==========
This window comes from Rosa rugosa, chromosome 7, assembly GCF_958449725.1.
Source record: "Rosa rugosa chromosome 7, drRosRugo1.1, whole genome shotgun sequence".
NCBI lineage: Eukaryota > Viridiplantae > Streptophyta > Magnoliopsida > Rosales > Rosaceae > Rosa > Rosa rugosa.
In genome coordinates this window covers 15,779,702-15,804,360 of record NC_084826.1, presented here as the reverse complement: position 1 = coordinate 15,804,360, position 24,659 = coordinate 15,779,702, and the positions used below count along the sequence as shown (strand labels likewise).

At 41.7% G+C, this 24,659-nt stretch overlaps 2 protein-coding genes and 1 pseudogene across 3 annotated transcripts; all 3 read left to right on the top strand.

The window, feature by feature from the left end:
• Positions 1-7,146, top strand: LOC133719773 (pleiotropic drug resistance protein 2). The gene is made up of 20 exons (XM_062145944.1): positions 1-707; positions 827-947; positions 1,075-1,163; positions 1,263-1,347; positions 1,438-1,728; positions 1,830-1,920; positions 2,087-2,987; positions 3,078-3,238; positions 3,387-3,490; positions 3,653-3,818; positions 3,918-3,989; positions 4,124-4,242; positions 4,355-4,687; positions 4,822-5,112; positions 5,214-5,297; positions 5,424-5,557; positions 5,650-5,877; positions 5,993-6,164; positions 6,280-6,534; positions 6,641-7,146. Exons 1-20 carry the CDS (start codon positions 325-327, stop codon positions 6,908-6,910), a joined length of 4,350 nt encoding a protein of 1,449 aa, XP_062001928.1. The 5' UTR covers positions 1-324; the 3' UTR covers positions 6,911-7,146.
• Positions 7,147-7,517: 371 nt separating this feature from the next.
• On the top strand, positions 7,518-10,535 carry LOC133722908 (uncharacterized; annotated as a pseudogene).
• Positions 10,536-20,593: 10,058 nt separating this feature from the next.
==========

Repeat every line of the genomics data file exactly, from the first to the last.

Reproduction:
This window comes from Rosa rugosa, chromosome 7, assembly GCF_958449725.1.
Source record: "Rosa rugosa chromosome 7, drRosRugo1.1, whole genome shotgun sequence".
NCBI lineage: Eukaryota > Viridiplantae > Streptophyta > Magnoliopsida > Rosales > Rosaceae > Rosa > Rosa rugosa.
In genome coordinates this window covers 15,779,702-15,804,360 of record NC_084826.1, presented here as the reverse complement: position 1 = coordinate 15,804,360, position 24,659 = coordinate 15,779,702, and the positions used below count along the sequence as shown (strand labels likewise).

At 41.7% G+C, this 24,659-nt stretch overlaps 2 protein-coding genes and 1 pseudogene across 3 annotated transcripts; all 3 read left to right on the top strand.

The window, feature by feature from the left end:
• Positions 1-7,146, top strand: LOC133719773 (pleiotropic drug resistance protein 2). The gene is made up of 20 exons (XM_062145944.1): positions 1-707; positions 827-947; positions 1,075-1,163; positions 1,263-1,347; positions 1,438-1,728; positions 1,830-1,920; positions 2,087-2,987; positions 3,078-3,238; positions 3,387-3,490; positions 3,653-3,818; positions 3,918-3,989; positions 4,124-4,242; positions 4,355-4,687; positions 4,822-5,112; positions 5,214-5,297; positions 5,424-5,557; positions 5,650-5,877; positions 5,993-6,164; positions 6,280-6,534; positions 6,641-7,146. Exons 1-20 carry the CDS (start codon positions 325-327, stop codon positions 6,908-6,910), a joined length of 4,350 nt encoding a protein of 1,449 aa, XP_062001928.1. The 5' UTR covers positions 1-324; the 3' UTR covers positions 6,911-7,146.
• Positions 7,147-7,517: 371 nt separating this feature from the next.
• On the top strand, positions 7,518-10,535 carry LOC133722908 (uncharacterized; annotated as a pseudogene).
• Positions 10,536-20,593: 10,058 nt separating this feature from the next.